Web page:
With the demo only two days away I am looking forward to it with some excitement and a little apprehension. I am hoping that as soon as I get a pony under my arm I'll be fine as they seem to ground me better than anything else. We've sold over 150 tickets with a few more to go on the door and we hope we covered everything from food, to seating, music and ponies! We've got six for the demo: two miniature Shetlands, Tigga and Bella, one of which objects to being clipped and the other is frightened of bicycles, a Welsh pony, Lily, that was sexually abused (??!!), and lovely Ori, the Arab cross Thoroughbred that I have worked before that we hope to introduce to long- lining. Finn the RDA pony bites like a shark and Sunny won't load to go home from events. Whilst I am hoping that everything we do will be interesting, I am keen not to try and copy either Kelly or Monty and will just use IH techniques to do dramatic things in a non-dramatic way. I may also be able to show some clicker training where it would help.
Back at home, I am making plans to restore myself to good health. I have just been diagnosed with Fibromyalgia which seems to stem from both physical and mental exertion. I have certainly had a hell of a winter with three horses coming in for supposedly six weeks and then not going home for twelve. Inevitably there is an element of emotional involvement with every horse and owner I meet and this can tax my brain at 4 a.m. while I try to work out which way to go for the best.
So, the plan is to get myself off to a chiropractor and a nutritionist a.s.a.p. and to work with them and the doctor to minimise my symptoms. I shall continue to work with horses on a freelance basis and get my additional exercise through pilates, the gym and riding my own horse. David thought it would be quite novel for me to go walking with him rather than at the end of a set of long-lines for once. We used to walk absolute miles at the weekends and once worked our way through the Jarrold Book of Lancashire walks all in the right order - which is a bit sad actually.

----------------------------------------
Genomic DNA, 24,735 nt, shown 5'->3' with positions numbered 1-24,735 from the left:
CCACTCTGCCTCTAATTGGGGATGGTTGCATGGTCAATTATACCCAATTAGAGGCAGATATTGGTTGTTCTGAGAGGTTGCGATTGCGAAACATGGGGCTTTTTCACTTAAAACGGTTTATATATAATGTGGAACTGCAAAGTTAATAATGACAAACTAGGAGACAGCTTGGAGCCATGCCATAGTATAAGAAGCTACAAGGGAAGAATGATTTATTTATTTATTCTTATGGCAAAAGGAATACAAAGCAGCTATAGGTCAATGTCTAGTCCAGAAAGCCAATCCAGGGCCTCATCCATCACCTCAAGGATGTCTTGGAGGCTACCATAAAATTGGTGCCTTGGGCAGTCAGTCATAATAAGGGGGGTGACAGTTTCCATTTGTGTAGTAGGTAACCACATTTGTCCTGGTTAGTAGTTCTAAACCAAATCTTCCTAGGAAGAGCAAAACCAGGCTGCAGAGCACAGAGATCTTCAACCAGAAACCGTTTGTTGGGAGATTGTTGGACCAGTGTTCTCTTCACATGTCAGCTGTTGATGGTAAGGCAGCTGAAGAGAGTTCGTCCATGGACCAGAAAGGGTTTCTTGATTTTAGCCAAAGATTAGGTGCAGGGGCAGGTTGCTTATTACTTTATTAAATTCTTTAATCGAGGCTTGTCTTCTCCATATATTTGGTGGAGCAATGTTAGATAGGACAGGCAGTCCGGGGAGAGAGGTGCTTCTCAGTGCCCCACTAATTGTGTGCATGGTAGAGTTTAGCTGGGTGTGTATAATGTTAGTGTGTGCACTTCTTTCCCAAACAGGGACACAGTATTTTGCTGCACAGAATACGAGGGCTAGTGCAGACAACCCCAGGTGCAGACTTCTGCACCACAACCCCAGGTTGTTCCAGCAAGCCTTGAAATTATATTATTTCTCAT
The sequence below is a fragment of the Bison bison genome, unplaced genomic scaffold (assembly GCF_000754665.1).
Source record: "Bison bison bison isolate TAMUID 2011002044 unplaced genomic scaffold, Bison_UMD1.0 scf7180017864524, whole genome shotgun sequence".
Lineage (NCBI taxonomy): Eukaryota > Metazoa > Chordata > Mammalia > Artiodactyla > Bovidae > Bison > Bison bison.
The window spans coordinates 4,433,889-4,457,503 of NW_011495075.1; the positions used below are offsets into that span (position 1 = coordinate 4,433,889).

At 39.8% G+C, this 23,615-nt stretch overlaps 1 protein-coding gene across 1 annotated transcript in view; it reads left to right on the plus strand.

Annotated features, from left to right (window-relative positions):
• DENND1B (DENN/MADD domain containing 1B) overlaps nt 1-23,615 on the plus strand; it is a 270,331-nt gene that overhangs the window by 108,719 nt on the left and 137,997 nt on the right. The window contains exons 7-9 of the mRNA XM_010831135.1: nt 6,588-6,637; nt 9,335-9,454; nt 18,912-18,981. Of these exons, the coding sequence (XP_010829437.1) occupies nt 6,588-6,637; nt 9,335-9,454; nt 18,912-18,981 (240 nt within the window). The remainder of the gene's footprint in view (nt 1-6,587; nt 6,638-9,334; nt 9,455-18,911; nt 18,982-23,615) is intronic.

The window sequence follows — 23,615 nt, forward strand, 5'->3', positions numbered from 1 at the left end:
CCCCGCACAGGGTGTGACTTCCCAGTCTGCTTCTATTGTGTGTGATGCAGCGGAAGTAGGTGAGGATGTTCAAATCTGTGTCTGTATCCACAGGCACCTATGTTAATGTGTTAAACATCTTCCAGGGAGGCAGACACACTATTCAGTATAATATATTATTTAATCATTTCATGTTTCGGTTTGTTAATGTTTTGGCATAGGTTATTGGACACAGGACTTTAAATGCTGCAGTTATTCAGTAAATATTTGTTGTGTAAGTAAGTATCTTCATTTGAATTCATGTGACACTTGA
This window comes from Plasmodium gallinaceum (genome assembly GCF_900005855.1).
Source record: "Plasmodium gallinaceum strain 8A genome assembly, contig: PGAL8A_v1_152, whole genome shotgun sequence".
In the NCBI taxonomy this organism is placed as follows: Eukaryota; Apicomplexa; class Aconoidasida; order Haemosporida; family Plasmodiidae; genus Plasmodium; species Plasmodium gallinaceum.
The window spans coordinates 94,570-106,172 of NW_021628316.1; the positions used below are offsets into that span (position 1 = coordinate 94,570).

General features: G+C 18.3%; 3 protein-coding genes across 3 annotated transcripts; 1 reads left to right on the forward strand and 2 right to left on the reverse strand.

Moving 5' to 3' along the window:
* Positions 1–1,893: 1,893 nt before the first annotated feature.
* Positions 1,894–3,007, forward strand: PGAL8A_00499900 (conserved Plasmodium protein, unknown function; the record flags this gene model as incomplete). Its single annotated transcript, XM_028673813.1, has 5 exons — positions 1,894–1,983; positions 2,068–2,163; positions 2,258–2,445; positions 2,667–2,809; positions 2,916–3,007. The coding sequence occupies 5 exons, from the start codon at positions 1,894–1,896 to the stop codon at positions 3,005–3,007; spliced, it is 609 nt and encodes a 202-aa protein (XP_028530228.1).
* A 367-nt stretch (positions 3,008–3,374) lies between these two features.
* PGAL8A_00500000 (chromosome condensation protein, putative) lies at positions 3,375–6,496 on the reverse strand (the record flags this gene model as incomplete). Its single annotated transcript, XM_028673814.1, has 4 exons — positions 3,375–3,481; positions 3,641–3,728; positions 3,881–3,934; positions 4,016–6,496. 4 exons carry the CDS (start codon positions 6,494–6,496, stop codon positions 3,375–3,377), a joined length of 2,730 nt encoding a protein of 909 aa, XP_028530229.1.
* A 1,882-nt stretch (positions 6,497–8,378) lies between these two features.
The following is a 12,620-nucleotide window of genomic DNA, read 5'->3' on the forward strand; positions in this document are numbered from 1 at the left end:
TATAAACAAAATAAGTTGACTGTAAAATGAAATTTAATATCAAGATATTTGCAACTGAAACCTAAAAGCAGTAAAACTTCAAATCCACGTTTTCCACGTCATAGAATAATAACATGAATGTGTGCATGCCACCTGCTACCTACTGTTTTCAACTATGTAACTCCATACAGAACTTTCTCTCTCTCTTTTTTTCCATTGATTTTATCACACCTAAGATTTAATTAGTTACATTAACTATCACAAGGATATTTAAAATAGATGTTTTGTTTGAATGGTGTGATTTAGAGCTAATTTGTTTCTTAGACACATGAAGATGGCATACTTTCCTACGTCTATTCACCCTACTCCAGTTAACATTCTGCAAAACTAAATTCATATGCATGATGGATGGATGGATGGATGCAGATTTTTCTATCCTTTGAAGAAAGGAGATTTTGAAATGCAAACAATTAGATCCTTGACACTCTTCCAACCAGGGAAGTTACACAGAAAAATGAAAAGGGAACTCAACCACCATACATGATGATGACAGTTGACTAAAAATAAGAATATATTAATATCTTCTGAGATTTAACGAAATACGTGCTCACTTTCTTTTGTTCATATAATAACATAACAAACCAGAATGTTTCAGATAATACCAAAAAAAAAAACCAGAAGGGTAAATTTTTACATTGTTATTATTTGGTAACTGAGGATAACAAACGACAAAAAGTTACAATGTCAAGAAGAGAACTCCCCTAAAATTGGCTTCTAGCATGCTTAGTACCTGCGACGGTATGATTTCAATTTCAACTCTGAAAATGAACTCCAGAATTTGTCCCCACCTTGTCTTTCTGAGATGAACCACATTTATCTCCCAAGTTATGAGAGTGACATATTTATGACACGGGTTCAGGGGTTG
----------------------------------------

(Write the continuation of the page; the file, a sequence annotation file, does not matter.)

I took Petra Perkins to a saddle-fitting clinic by Dave Siemens at the weekend where he found that her saddle was bridging ever so slightly. I hadn't noticed this because I always check with my palm down rather than palm up (which makes your hand flatter). We also tried her in a western saddle and she looked fabulous. Dave gave her a chiropractic treatment which wasn't too dramatic and she does seem to be moving better. Kate Barnett came out to give her physio yesterday and will come again next week. I am hoping that my lessons with Amanda Barton will continue to persuade Petra not to be "on a mission" all the time that she is ridden and that she will watch out for me going out of a shoulders, hips, heels alignment. With a corrected saddle, lots of stretching exercises, pole-work and long reining I am hoping that Petra will stay fit enough to ride throughout the year.